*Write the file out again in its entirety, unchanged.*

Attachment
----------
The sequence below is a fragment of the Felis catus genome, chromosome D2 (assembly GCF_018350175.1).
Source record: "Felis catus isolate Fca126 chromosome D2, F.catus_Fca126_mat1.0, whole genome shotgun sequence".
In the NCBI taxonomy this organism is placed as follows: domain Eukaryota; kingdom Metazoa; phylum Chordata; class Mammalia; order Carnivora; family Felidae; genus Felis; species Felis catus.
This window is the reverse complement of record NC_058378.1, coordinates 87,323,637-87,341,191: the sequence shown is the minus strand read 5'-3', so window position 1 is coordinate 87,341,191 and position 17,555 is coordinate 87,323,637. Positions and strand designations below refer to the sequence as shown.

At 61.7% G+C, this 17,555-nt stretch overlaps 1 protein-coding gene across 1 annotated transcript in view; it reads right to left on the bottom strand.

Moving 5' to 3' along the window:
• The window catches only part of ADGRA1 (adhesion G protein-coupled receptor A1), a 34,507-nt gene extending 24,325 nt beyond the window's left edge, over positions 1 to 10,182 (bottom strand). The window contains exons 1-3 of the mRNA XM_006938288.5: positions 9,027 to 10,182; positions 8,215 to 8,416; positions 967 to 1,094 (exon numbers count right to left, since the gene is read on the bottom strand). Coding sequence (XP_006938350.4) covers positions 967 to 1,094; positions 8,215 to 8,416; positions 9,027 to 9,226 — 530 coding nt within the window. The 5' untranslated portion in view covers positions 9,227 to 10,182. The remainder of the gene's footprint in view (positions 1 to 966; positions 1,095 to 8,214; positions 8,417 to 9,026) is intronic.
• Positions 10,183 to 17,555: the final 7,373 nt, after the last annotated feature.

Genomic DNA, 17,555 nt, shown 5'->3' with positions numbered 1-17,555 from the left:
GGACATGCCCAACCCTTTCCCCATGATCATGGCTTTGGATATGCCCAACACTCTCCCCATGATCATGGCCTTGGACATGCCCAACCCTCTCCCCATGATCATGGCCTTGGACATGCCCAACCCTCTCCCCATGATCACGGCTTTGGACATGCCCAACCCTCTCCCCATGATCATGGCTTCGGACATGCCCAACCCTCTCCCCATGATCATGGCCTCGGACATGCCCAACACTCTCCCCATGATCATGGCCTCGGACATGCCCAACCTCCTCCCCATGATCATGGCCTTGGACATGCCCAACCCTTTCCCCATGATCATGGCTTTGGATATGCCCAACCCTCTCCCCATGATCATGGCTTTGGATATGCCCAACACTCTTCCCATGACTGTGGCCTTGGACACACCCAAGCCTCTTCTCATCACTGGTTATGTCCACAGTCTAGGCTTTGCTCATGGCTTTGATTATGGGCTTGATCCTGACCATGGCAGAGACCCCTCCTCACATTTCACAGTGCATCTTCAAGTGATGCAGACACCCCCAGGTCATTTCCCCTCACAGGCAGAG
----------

The sequence below is a fragment of the Felis catus genome, chromosome D2 (assembly GCF_018350175.1).
Source record: "Felis catus isolate Fca126 chromosome D2, F.catus_Fca126_mat1.0, whole genome shotgun sequence".
In the NCBI taxonomy this organism is placed as follows: domain Eukaryota; kingdom Metazoa; phylum Chordata; class Mammalia; order Carnivora; family Felidae; genus Felis; species Felis catus.
This window is the reverse complement of record NC_058378.1, coordinates 87,323,637-87,341,191: the sequence shown is the minus strand read 5'-3', so window position 1 is coordinate 87,341,191 and position 17,555 is coordinate 87,323,637. Positions and strand designations below refer to the sequence as shown.

At 61.7% G+C, this 17,555-nt stretch overlaps 1 protein-coding gene across 1 annotated transcript in view; it reads right to left on the bottom strand.

Moving 5' to 3' along the window:
• The window catches only part of ADGRA1 (adhesion G protein-coupled receptor A1), a 34,507-nt gene extending 24,325 nt beyond the window's left edge, over positions 1 to 10,182 (bottom strand). The window contains exons 1-3 of the mRNA XM_006938288.5: positions 9,027 to 10,182; positions 8,215 to 8,416; positions 967 to 1,094 (exon numbers count right to left, since the gene is read on the bottom strand). Coding sequence (XP_006938350.4) covers positions 967 to 1,094; positions 8,215 to 8,416; positions 9,027 to 9,226 — 530 coding nt within the window. The 5' untranslated portion in view covers positions 9,227 to 10,182. The remainder of the gene's footprint in view (positions 1 to 966; positions 1,095 to 8,214; positions 8,417 to 9,026) is intronic.
• Positions 10,183 to 17,555: the final 7,373 nt, after the last annotated feature.

Genomic DNA, 17,555 nt, shown 5'->3' with positions numbered 1-17,555 from the left:
GGACATGCCCAACCCTTTCCCCATGATCATGGCTTTGGATATGCCCAACACTCTCCCCATGATCATGGCCTTGGACATGCCCAACCCTCTCCCCATGATCATGGCCTTGGACATGCCCAACCCTCTCCCCATGATCACGGCTTTGGACATGCCCAACCCTCTCCCCATGATCATGGCTTCGGACATGCCCAACCCTCTCCCCATGATCATGGCCTCGGACATGCCCAACACTCTCCCCATGATCATGGCCTCGGACATGCCCAACCTCCTCCCCATGATCATGGCCTTGGACATGCCCAACCCTTTCCCCATGATCATGGCTTTGGATATGCCCAACCCTCTCCCCATGATCATGGCTTTGGATATGCCCAACACTCTTCCCATGACTGTGGCCTTGGACACACCCAAGCCTCTTCTCATCACTGGTTATGTCCACAGTCTAGGCTTTGCTCATGGCTTTGATTATGGGCTTGATCCTGACCATGGCAGAGACCCCTCCTCACATTTCACAGTGCATCTTCAAGTGATGCAGACACCCCCAGGTCATTTCCCCTCACAGGCAGAG